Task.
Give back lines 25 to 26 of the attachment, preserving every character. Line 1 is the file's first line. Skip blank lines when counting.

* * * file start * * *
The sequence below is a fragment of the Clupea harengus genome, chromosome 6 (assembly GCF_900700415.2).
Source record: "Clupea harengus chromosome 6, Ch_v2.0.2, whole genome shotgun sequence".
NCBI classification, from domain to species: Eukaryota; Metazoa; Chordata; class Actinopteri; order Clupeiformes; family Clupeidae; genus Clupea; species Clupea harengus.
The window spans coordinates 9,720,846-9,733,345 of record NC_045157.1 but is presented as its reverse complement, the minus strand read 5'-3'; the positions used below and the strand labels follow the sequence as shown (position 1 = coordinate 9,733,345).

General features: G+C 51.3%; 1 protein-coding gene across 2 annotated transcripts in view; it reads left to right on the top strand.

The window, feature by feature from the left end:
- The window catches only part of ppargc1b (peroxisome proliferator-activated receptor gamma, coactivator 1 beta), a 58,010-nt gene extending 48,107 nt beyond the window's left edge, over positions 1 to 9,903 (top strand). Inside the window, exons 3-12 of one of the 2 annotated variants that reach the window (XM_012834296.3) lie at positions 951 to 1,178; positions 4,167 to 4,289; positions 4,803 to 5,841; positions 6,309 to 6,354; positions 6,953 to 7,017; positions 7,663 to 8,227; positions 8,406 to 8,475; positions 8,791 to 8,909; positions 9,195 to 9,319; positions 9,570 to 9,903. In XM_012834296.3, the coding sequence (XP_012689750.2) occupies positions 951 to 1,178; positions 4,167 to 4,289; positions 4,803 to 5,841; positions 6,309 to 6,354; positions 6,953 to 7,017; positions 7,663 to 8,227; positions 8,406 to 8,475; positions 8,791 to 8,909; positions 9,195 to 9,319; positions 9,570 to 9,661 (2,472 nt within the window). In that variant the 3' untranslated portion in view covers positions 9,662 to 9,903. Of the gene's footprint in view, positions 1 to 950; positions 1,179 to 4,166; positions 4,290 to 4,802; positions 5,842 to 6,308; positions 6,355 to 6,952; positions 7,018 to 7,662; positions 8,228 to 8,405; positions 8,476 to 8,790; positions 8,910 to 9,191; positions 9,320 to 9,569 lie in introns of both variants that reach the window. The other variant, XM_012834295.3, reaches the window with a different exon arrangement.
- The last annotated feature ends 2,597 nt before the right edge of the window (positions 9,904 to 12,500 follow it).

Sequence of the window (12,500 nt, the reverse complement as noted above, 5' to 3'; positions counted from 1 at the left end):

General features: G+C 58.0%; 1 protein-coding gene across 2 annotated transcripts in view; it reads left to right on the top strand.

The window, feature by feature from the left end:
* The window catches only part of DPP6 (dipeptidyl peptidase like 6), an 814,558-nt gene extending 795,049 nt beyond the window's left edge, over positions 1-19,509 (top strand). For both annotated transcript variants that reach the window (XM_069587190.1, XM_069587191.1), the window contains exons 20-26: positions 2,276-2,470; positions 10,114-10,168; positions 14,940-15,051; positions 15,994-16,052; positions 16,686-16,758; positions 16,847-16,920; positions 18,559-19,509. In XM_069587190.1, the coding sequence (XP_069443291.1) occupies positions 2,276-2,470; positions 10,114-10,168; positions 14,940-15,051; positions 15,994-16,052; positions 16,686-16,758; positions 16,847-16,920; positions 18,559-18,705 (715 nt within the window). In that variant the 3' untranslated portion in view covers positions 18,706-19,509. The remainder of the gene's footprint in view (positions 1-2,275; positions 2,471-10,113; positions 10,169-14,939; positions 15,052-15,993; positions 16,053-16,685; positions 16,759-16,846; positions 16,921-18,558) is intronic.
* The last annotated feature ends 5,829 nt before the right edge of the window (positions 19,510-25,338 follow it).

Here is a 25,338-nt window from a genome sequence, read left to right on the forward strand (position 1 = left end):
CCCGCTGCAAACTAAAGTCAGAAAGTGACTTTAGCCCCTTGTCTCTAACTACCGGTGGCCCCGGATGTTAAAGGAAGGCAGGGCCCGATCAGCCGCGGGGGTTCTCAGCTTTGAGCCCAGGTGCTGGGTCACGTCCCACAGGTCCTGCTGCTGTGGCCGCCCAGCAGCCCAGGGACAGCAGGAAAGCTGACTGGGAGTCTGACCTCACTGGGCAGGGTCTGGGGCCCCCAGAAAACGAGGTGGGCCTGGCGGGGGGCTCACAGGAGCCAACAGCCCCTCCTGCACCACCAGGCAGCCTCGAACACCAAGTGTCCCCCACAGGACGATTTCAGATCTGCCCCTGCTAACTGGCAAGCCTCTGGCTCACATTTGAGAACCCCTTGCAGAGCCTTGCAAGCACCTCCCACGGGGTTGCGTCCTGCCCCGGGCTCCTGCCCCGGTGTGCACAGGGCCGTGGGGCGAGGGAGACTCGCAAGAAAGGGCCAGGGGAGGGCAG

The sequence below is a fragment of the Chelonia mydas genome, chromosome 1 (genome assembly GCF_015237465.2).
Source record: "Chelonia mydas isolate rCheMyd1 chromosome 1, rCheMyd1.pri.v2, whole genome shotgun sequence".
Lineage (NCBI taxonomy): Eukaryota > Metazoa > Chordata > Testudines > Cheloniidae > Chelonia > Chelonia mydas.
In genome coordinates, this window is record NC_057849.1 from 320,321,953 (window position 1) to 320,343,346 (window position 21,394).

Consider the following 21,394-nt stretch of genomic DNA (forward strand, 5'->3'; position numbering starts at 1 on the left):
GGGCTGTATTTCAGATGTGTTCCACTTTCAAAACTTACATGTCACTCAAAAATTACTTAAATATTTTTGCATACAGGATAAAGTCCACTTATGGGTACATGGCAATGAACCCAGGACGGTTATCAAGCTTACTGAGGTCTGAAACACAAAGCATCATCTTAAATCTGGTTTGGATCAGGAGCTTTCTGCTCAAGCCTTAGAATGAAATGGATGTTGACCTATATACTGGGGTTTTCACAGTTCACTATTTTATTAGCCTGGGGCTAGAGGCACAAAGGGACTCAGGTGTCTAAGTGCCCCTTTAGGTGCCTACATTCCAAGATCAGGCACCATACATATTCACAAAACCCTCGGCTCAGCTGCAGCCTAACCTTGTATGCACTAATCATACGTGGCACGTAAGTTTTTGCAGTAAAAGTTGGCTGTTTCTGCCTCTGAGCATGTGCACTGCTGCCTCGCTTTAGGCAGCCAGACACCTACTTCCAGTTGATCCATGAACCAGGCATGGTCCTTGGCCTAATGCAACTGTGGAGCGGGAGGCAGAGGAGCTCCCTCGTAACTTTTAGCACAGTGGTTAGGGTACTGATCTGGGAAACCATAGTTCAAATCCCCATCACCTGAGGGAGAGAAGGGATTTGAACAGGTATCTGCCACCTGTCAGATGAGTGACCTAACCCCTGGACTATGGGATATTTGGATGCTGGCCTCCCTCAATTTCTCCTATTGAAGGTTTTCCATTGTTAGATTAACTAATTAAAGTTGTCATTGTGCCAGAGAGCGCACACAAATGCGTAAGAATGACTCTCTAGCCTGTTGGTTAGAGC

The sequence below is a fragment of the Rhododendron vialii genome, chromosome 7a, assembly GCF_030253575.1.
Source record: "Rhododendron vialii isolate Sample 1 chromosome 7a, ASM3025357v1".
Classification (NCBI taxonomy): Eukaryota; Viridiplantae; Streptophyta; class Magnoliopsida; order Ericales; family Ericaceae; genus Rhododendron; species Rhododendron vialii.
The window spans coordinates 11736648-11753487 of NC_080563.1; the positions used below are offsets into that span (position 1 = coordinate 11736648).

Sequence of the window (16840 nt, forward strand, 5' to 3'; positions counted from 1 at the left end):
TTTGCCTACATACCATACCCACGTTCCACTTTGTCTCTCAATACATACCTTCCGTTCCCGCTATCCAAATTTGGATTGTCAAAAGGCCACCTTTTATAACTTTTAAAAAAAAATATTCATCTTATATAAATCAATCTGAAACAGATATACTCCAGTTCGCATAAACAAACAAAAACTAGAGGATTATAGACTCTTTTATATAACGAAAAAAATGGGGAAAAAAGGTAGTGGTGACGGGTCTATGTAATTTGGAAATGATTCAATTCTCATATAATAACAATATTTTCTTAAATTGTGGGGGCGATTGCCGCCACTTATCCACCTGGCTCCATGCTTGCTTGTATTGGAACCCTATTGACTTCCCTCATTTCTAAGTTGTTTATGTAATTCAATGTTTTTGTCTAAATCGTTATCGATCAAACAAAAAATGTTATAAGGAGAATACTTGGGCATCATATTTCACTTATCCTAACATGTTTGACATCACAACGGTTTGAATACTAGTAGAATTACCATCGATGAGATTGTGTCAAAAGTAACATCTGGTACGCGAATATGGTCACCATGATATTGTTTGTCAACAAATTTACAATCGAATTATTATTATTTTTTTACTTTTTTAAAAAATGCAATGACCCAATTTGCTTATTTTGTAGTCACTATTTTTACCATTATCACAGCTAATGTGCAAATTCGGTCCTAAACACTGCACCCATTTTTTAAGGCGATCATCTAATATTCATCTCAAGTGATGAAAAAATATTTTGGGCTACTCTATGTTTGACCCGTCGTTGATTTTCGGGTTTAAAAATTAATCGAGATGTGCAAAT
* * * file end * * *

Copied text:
The window spans coordinates 11736648-11753487 of NC_080563.1; the positions used below are offsets into that span (position 1 = coordinate 11736648).

Sequence of the window (16840 nt, forward strand, 5' to 3'; positions counted from 1 at the left end):